Counselling, an answer to a better social well-being

Canada is currently facing a significant substance abuse issue, with patients seeking counselling, but finding themselves in neglect

In response to this issue, many people have called for more punitive measures, such as increased law enforcement and stricter penalties for drug offences. However, while these measures may show effects, they are unlikely to be the solution to the issue. 

Instead, efficient counselling sessions may be the answer to Canada’s rising substance abuse issue.

How Counselling Works in This Matter

Counselling is an effective tool for addressing substance abuse because it treats the underlying causes of the problem. Rather than simply punishing people for using drugs, counselling seeks to understand why people turn to drugs in the first place. 

Often, substance abuse is linked to underlying mental health issues, such as depression, anxiety, or trauma. 

Addressing these issues through counselling, people can learn healthier coping mechanisms and strategies for managing their symptoms without turning to drugs.

Counselling can also help people to develop a support system that is essential for long-term recovery. Substance abuse can be isolating, and people may feel like they are alone in their struggles. 

By attending counselling sessions, people can connect with others who are going through similar challenges and build a community of support. This support can be crucial for staying motivated and avoiding relapse.

Counselling types effective for those with addictions

One type of counselling that has been shown to be particularly effective for substance abuse is cognitive-behavioral therapy (CBT). CBT is a type of talk therapy that helps people to identify and change negative thought patterns and behaviours.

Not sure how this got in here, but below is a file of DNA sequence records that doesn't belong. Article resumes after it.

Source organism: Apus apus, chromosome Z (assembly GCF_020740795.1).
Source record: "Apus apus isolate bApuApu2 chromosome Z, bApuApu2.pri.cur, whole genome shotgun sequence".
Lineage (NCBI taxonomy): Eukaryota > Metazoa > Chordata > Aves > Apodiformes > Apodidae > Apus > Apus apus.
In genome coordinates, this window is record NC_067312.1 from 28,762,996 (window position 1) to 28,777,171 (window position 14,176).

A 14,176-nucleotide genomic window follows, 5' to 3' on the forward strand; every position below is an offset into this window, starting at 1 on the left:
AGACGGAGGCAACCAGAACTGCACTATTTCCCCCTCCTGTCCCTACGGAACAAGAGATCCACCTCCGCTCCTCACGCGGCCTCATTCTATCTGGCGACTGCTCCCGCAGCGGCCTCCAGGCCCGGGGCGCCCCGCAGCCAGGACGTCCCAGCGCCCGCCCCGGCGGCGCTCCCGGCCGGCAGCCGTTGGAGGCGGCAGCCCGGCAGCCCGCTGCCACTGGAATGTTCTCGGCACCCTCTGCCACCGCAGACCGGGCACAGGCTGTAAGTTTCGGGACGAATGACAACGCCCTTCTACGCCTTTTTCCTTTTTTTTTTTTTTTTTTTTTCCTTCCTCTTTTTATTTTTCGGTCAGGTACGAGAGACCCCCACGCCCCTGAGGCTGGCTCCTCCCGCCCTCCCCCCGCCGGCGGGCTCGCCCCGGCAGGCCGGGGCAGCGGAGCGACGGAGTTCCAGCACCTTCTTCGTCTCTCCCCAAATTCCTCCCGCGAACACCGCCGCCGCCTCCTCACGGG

For people struggling with substance abuse, CBT can help them to identify triggers for drug use, develop coping strategies for dealing with those triggers, and build skills for managing cravings and other symptoms of withdrawal.

Another effective form of counselling for substance abuse is group therapy: allowing people to connect with others who are going through similar struggles and share their experiences. This can be especially helpful for people who feel like they are alone in their struggles or who have difficulty opening up in one-on-one counselling sessions.

However, it’s important to note that counselling alone may not be enough to address all cases of substance abuse. In some cases, medication-assisted treatment may be necessary to help people manage the physical symptoms of withdrawal and cravings. 

Additionally, counselling may need to be paired with other supportive services, such as housing assistance or employment services, to address the social determinants of health that can contribute to substance abuse.

To sum it up, counselling has the potential to be a powerful tool for addressing Canada’s rising substance abuse issue. 

By treating the underlying causes of substance abuse, developing a support system, and building coping strategies for dealing with triggers and cravings, people can overcome their addiction and live a healthier, more fulfilling life. 

Train at Maritime Business College to be an addictions counsellor! 

How would you like to help with Canada’s, and Nova Scotia’s, issues personally? We offer counselling training, to help you make a difference for everyone. 

Through the counselling skills diploma program, you can be a vehicle for change in the lives of others, especially with our dedicated module to address addictions counselling.

Need more insight regarding counselling? Read more from students at Maritime Business College about how counselling — and being a counsellor — has changed their life, and others’, too.

Why not dedicate your professional life to help others be their better version of themselves? See more at our Counselling Skills page!

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